In this post, I prove that

$\displaystyle \lim_{x \rightarrow a} c = c$

if $c$ is a variable for any real number. To do this, I approximately follow the outline from reference .

Essential Background Information:

A function $f(x)$ approaches a limit $A$ as $x$ approaches $a$ if, and only if, for each positive number $\epsilon$ there is another, $\delta$, such that whenever $0 < |x-a| < \delta$ we have $|f(x) – A| < \epsilon$. That is, when $x$ is near $a$ (within a distance $\delta$ from it), $f(x)$ is near $A$ (within a distance $\epsilon$ from it). In symbols we write $\lim_{x \rightarrow a} f(x) = A$.

Objective:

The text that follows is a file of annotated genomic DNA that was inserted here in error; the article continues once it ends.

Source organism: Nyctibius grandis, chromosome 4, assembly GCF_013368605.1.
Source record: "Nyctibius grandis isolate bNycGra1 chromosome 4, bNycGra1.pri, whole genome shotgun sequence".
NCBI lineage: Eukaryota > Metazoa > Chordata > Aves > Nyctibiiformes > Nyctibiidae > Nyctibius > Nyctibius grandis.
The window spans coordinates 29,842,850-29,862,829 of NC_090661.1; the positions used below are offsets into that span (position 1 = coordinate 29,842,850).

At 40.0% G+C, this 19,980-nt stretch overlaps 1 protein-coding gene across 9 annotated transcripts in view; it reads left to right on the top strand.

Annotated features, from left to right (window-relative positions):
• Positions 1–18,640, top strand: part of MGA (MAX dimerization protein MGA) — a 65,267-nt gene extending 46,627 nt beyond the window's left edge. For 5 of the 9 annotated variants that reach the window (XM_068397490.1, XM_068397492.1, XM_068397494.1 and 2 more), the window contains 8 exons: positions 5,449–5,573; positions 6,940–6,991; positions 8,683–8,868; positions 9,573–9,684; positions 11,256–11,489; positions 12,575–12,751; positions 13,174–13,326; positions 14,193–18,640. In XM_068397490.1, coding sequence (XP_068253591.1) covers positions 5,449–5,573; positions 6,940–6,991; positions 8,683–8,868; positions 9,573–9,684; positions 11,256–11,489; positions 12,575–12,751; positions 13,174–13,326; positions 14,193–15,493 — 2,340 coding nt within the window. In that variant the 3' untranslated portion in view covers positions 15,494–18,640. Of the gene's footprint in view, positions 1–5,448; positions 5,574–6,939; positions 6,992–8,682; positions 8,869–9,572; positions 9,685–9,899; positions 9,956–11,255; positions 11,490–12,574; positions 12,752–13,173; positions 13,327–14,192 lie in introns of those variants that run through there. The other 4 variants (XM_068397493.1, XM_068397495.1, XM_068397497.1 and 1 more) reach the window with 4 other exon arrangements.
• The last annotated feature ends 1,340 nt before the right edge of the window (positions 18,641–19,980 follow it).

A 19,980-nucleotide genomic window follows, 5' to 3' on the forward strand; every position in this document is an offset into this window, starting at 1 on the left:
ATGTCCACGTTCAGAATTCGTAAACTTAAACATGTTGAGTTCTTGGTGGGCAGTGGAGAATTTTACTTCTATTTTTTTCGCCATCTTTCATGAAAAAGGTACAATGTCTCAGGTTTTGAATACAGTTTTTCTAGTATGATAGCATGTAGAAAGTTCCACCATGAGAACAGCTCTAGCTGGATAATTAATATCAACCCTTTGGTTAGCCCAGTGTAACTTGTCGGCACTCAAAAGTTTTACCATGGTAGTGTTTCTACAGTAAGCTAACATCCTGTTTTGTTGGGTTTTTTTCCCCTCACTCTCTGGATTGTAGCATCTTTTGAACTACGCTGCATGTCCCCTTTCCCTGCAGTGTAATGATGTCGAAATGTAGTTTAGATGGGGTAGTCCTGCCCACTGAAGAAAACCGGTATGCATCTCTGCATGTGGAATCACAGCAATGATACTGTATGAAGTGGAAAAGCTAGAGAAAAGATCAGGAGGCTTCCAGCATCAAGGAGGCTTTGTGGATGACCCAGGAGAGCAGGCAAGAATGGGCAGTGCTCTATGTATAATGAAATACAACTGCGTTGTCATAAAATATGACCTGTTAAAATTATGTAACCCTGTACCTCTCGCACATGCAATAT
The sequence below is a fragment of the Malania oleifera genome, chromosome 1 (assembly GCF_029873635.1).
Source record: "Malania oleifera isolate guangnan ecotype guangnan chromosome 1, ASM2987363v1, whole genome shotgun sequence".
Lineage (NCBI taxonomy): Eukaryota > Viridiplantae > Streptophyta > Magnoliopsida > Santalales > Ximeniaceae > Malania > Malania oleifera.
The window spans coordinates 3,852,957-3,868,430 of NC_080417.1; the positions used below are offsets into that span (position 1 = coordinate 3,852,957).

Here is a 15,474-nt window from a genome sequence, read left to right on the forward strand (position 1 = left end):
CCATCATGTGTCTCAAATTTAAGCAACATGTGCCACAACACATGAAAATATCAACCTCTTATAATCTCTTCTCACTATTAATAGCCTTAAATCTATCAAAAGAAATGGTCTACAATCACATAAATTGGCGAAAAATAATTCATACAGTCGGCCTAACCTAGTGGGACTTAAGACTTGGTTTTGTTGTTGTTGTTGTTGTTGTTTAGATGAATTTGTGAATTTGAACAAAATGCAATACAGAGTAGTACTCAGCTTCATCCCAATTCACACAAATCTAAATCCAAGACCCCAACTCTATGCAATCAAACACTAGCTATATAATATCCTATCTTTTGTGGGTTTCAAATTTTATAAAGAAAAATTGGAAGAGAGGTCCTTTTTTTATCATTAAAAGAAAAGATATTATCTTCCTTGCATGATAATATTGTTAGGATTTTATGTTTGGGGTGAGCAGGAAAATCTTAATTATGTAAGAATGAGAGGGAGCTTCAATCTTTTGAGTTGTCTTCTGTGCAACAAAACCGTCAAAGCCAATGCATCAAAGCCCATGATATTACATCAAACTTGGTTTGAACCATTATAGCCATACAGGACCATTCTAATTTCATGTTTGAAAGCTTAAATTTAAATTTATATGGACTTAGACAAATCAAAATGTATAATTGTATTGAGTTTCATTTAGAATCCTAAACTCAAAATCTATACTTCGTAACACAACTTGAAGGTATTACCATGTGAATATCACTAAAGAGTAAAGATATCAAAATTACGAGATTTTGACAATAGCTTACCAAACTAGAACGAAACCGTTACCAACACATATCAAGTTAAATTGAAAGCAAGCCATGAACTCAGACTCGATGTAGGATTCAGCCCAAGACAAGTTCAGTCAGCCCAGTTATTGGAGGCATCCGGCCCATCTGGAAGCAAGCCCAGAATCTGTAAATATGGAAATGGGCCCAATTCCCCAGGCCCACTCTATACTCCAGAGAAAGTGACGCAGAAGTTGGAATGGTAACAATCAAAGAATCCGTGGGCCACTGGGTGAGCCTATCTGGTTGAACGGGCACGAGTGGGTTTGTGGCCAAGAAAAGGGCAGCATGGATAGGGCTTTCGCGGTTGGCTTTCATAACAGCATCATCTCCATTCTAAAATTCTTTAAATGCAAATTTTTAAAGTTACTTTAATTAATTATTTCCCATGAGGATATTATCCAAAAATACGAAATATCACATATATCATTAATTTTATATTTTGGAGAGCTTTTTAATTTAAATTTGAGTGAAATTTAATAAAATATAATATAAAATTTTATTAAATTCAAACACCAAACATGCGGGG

The objective is to show that

$|f(x) – A| < \epsilon$ whenever $0 < |x-a| < \delta$,

which is a slight change of wording of the limit definition.

Proof:

If $\displaystyle \lim_{x \rightarrow a} c = c$ is correct, the variable $c$ takes the role of $A$ in the limit definition. So the objective is actually to show that $|f(x) – c| < \epsilon$ whenever $0 < |x-a| < \delta$. For the case of $\displaystyle \lim_{x \rightarrow a} c$, the variable $c$ also takes the role of $f(x)$ in the limit definition. Hence $|f(x) – A|$ simplifies to $|f(x) – c|$ which reduces to $|c – c|$ which simplifies to $0$. In short, $0 = |f(x) – A|$. The limit definition requires $0 < \epsilon$, so by substituting $0 = |f(x) – A|$ it is clear that $|f(x) – A| < \epsilon$ is true for any allowed value of $\delta$ as there is no functional relation between $\epsilon$ and $\delta$. Thus, whenever $0 < |x-a| < \delta$, $|f(x) – A| < \epsilon$. $\quad \square$

References:

 https://tutorial.math.lamar.edu/classes/calci/limitproofs.aspx

 David V. Widder. Advanced Calculus. Dover 1989.